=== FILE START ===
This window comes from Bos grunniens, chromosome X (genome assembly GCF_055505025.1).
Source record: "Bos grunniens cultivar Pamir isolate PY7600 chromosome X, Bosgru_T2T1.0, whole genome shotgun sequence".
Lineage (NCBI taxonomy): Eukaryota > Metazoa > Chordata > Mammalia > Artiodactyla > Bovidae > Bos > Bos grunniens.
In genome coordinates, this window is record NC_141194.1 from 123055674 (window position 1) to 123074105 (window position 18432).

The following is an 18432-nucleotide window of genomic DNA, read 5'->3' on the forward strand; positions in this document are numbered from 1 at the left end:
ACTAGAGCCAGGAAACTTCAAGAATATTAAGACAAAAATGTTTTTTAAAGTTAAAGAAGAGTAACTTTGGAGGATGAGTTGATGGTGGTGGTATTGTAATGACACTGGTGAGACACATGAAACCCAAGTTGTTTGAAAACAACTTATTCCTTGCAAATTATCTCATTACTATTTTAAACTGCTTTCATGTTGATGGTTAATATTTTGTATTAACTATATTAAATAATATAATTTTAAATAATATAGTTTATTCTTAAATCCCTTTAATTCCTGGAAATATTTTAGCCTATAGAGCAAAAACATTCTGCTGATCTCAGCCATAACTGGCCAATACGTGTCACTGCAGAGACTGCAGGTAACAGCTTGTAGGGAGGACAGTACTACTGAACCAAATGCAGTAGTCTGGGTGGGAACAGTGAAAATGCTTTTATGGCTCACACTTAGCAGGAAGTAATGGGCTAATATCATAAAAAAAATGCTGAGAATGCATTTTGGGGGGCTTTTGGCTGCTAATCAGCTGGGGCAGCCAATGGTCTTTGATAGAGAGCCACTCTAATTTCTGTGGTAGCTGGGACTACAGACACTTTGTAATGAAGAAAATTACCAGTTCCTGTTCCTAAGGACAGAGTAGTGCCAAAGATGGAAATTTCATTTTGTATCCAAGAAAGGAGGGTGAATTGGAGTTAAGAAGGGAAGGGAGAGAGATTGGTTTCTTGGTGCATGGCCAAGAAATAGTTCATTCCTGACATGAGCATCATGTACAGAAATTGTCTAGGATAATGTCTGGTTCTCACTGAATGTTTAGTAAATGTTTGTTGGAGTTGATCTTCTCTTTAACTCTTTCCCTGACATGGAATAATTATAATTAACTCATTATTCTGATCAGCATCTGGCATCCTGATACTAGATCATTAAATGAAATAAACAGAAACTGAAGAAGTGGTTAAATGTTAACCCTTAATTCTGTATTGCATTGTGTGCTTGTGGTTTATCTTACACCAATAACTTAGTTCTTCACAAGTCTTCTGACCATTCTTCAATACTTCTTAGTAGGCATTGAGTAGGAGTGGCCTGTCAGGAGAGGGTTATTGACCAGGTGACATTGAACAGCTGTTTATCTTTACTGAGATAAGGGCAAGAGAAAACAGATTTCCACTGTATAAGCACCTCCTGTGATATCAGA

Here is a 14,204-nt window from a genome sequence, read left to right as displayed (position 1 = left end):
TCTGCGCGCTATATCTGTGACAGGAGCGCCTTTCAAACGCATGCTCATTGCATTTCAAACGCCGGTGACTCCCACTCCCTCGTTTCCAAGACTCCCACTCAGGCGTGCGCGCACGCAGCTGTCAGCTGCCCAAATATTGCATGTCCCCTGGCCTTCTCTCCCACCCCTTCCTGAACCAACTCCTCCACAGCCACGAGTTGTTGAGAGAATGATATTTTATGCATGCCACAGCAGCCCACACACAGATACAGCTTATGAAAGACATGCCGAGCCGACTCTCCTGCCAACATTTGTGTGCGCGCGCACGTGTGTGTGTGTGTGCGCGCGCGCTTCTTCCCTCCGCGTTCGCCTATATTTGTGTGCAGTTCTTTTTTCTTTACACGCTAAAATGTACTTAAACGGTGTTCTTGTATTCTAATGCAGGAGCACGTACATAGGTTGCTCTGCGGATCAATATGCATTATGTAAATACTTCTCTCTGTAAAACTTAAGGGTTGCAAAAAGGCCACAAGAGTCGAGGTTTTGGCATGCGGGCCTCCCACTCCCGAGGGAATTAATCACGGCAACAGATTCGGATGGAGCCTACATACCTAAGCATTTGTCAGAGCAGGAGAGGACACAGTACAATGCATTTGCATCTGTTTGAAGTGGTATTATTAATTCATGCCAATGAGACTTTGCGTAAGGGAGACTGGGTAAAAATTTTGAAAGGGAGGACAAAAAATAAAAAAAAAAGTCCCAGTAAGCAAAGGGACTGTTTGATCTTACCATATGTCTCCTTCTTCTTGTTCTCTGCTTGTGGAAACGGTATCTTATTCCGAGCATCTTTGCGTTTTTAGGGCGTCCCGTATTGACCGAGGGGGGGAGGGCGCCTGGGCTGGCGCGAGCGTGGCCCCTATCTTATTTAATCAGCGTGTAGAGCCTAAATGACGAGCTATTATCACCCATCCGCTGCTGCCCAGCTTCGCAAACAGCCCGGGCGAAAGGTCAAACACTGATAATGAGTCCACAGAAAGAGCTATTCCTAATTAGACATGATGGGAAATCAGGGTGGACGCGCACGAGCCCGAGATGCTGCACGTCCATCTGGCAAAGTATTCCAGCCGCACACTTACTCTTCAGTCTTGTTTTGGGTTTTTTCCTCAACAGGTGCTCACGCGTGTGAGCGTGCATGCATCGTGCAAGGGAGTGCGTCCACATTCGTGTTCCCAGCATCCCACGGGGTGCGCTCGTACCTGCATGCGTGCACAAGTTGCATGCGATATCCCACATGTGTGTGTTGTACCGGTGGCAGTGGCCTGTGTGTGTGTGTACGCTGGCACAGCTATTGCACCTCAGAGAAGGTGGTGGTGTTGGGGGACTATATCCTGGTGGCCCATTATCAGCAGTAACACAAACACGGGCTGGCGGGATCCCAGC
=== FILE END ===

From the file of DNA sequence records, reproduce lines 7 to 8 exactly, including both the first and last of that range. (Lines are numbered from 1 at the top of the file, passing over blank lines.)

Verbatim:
Here is a 14,204-nt window from a genome sequence, read left to right as displayed (position 1 = left end):
TCTGCGCGCTATATCTGTGACAGGAGCGCCTTTCAAACGCATGCTCATTGCATTTCAAACGCCGGTGACTCCCACTCCCTCGTTTCCAAGACTCCCACTCAGGCGTGCGCGCACGCAGCTGTCAGCTGCCCAAATATTGCATGTCCCCTGGCCTTCTCTCCCACCCCTTCCTGAACCAACTCCTCCACAGCCACGAGTTGTTGAGAGAATGATATTTTATGCATGCCACAGCAGCCCACACACAGATACAGCTTATGAAAGACATGCCGAGCCGACTCTCCTGCCAACATTTGTGTGCGCGCGCACGTGTGTGTGTGTGTGCGCGCGCGCTTCTTCCCTCCGCGTTCGCCTATATTTGTGTGCAGTTCTTTTTTCTTTACACGCTAAAATGTACTTAAACGGTGTTCTTGTATTCTAATGCAGGAGCACGTACATAGGTTGCTCTGCGGATCAATATGCATTATGTAAATACTTCTCTCTGTAAAACTTAAGGGTTGCAAAAAGGCCACAAGAGTCGAGGTTTTGGCATGCGGGCCTCCCACTCCCGAGGGAATTAATCACGGCAACAGATTCGGATGGAGCCTACATACCTAAGCATTTGTCAGAGCAGGAGAGGACACAGTACAATGCATTTGCATCTGTTTGAAGTGGTATTATTAATTCATGCCAATGAGACTTTGCGTAAGGGAGACTGGGTAAAAATTTTGAAAGGGAGGACAAAAAATAAAAAAAAAAGTCCCAGTAAGCAAAGGGACTGTTTGATCTTACCATATGTCTCCTTCTTCTTGTTCTCTGCTTGTGGAAACGGTATCTTATTCCGAGCATCTTTGCGTTTTTAGGGCGTCCCGTATTGACCGAGGGGGGGAGGGCGCCTGGGCTGGCGCGAGCGTGGCCCCTATCTTATTTAATCAGCGTGTAGAGCCTAAATGACGAGCTATTATCACCCATCCGCTGCTGCCCAGCTTCGCAAACAGCCCGGGCGAAAGGTCAAACACTGATAATGAGTCCACAGAAAGAGCTATTCCTAATTAGACATGATGGGAAATCAGGGTGGACGCGCACGAGCCCGAGATGCTGCACGTCCATCTGGCAAAGTATTCCAGCCGCACACTTACTCTTCAGTCTTGTTTTGGGTTTTTTCCTCAACAGGTGCTCACGCGTGTGAGCGTGCATGCATCGTGCAAGGGAGTGCGTCCACATTCGTGTTCCCAGCATCCCACGGGGTGCGCTCGTACCTGCATGCGTGCACAAGTTGCATGCGATATCCCACATGTGTGTGTTGTACCGGTGGCAGTGGCCTGTGTGTGTGTGTACGCTGGCACAGCTATTGCACCTCAGAGAAGGTGGTGGTGTTGGGGGACTATATCCTGGTGGCCCATTATCAGCAGTAACACAAACACGGGCTGGCGGGATCCCAGC